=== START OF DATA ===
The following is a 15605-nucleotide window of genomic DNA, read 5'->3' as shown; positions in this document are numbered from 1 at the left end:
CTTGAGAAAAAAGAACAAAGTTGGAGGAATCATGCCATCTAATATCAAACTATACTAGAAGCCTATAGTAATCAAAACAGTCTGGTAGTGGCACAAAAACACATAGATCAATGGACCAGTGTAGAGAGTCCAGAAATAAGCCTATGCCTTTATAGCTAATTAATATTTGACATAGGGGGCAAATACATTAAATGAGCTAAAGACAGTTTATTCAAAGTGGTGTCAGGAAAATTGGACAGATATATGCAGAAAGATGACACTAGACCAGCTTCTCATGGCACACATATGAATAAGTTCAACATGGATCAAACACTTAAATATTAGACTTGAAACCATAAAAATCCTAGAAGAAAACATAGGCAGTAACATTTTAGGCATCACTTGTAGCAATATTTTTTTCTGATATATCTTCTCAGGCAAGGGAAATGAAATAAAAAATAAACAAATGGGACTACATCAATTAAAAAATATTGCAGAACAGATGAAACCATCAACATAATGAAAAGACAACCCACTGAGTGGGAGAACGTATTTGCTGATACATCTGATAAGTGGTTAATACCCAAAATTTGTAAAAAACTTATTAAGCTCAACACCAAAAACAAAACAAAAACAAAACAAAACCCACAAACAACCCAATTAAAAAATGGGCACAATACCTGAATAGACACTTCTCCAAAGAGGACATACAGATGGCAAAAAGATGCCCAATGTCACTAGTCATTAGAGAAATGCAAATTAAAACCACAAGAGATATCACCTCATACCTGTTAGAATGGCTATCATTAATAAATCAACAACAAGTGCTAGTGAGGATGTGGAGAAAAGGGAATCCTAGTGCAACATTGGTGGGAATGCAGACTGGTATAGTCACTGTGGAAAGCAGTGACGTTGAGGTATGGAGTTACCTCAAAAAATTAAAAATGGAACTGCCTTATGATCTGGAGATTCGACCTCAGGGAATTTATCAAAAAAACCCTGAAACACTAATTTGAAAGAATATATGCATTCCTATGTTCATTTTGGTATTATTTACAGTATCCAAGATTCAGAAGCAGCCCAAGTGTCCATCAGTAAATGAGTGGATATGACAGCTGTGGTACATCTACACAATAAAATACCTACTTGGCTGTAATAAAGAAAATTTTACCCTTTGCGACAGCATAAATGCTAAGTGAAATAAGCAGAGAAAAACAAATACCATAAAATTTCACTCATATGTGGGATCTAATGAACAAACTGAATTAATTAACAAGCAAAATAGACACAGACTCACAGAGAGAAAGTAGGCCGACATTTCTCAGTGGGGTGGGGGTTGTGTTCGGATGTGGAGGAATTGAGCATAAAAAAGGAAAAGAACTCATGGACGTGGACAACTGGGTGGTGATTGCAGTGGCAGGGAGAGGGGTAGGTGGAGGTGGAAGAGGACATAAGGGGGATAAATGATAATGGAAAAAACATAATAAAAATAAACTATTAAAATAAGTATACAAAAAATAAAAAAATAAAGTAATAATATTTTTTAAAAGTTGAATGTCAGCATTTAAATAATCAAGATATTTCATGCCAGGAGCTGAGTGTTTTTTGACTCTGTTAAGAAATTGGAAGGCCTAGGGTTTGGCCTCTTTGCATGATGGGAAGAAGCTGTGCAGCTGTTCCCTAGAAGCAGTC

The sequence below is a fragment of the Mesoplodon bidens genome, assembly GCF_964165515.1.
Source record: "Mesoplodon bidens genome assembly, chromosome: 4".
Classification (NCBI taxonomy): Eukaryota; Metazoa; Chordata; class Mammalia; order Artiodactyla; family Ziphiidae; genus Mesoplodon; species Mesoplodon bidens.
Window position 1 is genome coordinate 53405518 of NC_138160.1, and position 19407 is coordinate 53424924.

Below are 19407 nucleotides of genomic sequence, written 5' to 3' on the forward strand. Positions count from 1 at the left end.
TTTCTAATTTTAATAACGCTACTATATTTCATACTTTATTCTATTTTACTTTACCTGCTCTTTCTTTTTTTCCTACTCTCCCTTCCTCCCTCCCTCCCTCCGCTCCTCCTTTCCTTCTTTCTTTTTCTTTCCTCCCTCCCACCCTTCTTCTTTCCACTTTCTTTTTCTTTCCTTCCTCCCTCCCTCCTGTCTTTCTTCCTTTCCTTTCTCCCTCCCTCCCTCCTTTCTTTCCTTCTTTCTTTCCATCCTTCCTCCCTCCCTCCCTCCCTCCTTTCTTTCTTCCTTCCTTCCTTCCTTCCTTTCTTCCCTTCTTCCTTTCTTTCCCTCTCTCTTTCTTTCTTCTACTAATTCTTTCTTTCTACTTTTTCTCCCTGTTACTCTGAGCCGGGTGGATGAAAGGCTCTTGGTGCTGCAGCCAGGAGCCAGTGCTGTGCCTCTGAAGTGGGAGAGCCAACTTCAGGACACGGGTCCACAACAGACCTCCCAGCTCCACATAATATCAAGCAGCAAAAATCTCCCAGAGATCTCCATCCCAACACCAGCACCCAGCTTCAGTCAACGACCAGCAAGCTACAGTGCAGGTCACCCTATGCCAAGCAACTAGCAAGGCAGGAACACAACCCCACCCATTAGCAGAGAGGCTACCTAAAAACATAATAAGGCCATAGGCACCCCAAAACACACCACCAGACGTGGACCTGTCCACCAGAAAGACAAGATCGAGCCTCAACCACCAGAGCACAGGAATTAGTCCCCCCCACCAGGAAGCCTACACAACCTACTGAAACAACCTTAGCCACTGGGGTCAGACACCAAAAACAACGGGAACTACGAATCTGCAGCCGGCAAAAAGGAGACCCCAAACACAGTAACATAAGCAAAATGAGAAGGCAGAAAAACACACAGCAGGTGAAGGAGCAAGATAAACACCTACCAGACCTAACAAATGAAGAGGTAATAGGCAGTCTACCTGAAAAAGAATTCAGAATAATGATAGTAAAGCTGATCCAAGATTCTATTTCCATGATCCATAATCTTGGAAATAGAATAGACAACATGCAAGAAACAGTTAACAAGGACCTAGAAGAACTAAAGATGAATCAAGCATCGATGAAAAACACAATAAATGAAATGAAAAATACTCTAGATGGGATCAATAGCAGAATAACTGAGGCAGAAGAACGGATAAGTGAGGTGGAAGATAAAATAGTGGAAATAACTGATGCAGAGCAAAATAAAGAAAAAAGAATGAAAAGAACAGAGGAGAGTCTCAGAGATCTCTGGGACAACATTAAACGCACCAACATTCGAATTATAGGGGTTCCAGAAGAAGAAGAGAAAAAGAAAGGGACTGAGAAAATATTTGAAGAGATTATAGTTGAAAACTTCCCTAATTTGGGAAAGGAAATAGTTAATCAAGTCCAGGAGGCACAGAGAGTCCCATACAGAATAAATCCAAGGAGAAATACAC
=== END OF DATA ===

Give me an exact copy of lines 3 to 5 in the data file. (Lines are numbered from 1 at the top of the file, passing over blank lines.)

The sequence below is a fragment of the Mesoplodon bidens genome, assembly GCF_964165515.1.
Source record: "Mesoplodon bidens genome assembly, chromosome: 4".
Classification (NCBI taxonomy): Eukaryota; Metazoa; Chordata; class Mammalia; order Artiodactyla; family Ziphiidae; genus Mesoplodon; species Mesoplodon bidens.